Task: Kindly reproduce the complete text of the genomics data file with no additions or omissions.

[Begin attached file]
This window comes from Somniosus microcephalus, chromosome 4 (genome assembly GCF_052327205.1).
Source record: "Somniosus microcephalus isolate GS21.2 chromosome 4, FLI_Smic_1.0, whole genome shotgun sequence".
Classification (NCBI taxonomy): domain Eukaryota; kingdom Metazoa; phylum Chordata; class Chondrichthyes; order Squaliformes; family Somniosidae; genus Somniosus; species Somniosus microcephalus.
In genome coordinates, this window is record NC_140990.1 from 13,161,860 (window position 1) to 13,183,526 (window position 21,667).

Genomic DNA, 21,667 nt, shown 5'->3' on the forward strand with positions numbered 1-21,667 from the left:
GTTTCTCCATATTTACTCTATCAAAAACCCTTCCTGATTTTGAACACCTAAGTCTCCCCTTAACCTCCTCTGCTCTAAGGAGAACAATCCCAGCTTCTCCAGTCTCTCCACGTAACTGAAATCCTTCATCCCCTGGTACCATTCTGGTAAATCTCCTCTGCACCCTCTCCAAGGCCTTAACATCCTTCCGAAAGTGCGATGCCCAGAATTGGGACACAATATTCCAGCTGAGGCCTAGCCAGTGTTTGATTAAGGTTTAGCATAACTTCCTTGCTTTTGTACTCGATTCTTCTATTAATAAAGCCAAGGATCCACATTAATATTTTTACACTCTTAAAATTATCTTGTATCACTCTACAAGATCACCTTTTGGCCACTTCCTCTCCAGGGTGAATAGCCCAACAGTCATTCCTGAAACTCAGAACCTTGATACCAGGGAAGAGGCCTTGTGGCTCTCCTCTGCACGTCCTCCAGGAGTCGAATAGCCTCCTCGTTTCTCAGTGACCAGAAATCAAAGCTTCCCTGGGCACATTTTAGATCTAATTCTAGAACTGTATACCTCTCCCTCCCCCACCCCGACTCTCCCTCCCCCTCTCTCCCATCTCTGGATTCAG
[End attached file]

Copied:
This window comes from Somniosus microcephalus, chromosome 4 (genome assembly GCF_052327205.1).
Source record: "Somniosus microcephalus isolate GS21.2 chromosome 4, FLI_Smic_1.0, whole genome shotgun sequence".
Classification (NCBI taxonomy): domain Eukaryota; kingdom Metazoa; phylum Chordata; class Chondrichthyes; order Squaliformes; family Somniosidae; genus Somniosus; species Somniosus microcephalus.
In genome coordinates, this window is record NC_140990.1 from 13,161,860 (window position 1) to 13,183,526 (window position 21,667).

Genomic DNA, 21,667 nt, shown 5'->3' on the forward strand with positions numbered 1-21,667 from the left:
GTTTCTCCATATTTACTCTATCAAAAACCCTTCCTGATTTTGAACACCTAAGTCTCCCCTTAACCTCCTCTGCTCTAAGGAGAACAATCCCAGCTTCTCCAGTCTCTCCACGTAACTGAAATCCTTCATCCCCTGGTACCATTCTGGTAAATCTCCTCTGCACCCTCTCCAAGGCCTTAACATCCTTCCGAAAGTGCGATGCCCAGAATTGGGACACAATATTCCAGCTGAGGCCTAGCCAGTGTTTGATTAAGGTTTAGCATAACTTCCTTGCTTTTGTACTCGATTCTTCTATTAATAAAGCCAAGGATCCACATTAATATTTTTACACTCTTAAAATTATCTTGTATCACTCTACAAGATCACCTTTTGGCCACTTCCTCTCCAGGGTGAATAGCCCAACAGTCATTCCTGAAACTCAGAACCTTGATACCAGGGAAGAGGCCTTGTGGCTCTCCTCTGCACGTCCTCCAGGAGTCGAATAGCCTCCTCGTTTCTCAGTGACCAGAAATCAAAGCTTCCCTGGGCACATTTTAGATCTAATTCTAGAACTGTATACCTCTCCCTCCCCCACCCCGACTCTCCCTCCCCCTCTCTCCCATCTCTGGATTCAG